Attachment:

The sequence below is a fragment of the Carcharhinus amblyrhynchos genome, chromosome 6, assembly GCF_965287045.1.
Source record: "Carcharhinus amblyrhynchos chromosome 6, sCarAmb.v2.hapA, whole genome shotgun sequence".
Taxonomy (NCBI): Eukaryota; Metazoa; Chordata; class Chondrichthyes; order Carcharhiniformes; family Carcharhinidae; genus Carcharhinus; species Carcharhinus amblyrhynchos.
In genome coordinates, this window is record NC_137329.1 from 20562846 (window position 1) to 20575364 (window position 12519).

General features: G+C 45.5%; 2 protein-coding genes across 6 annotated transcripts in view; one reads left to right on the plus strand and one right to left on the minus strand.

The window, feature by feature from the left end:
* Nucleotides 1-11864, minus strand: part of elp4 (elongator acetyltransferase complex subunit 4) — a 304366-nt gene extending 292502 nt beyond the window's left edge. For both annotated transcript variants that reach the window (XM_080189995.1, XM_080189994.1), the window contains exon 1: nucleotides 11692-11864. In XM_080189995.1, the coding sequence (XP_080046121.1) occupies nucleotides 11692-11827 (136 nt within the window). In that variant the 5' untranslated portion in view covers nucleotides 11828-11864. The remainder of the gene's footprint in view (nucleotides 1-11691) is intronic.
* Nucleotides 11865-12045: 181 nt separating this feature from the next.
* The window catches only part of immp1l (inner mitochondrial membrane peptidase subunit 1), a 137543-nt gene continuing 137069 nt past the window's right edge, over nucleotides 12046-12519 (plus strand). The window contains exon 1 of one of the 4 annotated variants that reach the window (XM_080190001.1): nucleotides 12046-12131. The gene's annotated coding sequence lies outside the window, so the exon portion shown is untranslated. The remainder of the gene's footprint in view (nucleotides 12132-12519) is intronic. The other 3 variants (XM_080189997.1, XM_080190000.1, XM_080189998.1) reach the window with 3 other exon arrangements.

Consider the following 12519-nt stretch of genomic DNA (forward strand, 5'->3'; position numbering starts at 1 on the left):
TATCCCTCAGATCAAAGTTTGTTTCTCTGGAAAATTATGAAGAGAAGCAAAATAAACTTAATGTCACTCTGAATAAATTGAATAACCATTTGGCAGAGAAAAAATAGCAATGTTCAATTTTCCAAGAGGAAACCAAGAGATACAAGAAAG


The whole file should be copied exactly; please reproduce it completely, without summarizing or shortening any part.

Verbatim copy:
The sequence below is a fragment of the Carcharhinus amblyrhynchos genome, chromosome 6, assembly GCF_965287045.1.
Source record: "Carcharhinus amblyrhynchos chromosome 6, sCarAmb.v2.hapA, whole genome shotgun sequence".
Taxonomy (NCBI): Eukaryota; Metazoa; Chordata; class Chondrichthyes; order Carcharhiniformes; family Carcharhinidae; genus Carcharhinus; species Carcharhinus amblyrhynchos.
In genome coordinates, this window is record NC_137329.1 from 20562846 (window position 1) to 20575364 (window position 12519).

General features: G+C 45.5%; 2 protein-coding genes across 6 annotated transcripts in view; one reads left to right on the plus strand and one right to left on the minus strand.

The window, feature by feature from the left end:
* Nucleotides 1-11864, minus strand: part of elp4 (elongator acetyltransferase complex subunit 4) — a 304366-nt gene extending 292502 nt beyond the window's left edge. For both annotated transcript variants that reach the window (XM_080189995.1, XM_080189994.1), the window contains exon 1: nucleotides 11692-11864. In XM_080189995.1, the coding sequence (XP_080046121.1) occupies nucleotides 11692-11827 (136 nt within the window). In that variant the 5' untranslated portion in view covers nucleotides 11828-11864. The remainder of the gene's footprint in view (nucleotides 1-11691) is intronic.
* Nucleotides 11865-12045: 181 nt separating this feature from the next.
* The window catches only part of immp1l (inner mitochondrial membrane peptidase subunit 1), a 137543-nt gene continuing 137069 nt past the window's right edge, over nucleotides 12046-12519 (plus strand). The window contains exon 1 of one of the 4 annotated variants that reach the window (XM_080190001.1): nucleotides 12046-12131. The gene's annotated coding sequence lies outside the window, so the exon portion shown is untranslated. The remainder of the gene's footprint in view (nucleotides 12132-12519) is intronic. The other 3 variants (XM_080189997.1, XM_080190000.1, XM_080189998.1) reach the window with 3 other exon arrangements.

Consider the following 12519-nt stretch of genomic DNA (forward strand, 5'->3'; position numbering starts at 1 on the left):
TATCCCTCAGATCAAAGTTTGTTTCTCTGGAAAATTATGAAGAGAAGCAAAATAAACTTAATGTCACTCTGAATAAATTGAATAACCATTTGGCAGAGAAAAAATAGCAATGTTCAATTTTCCAAGAGGAAACCAAGAGATACAAGAAAG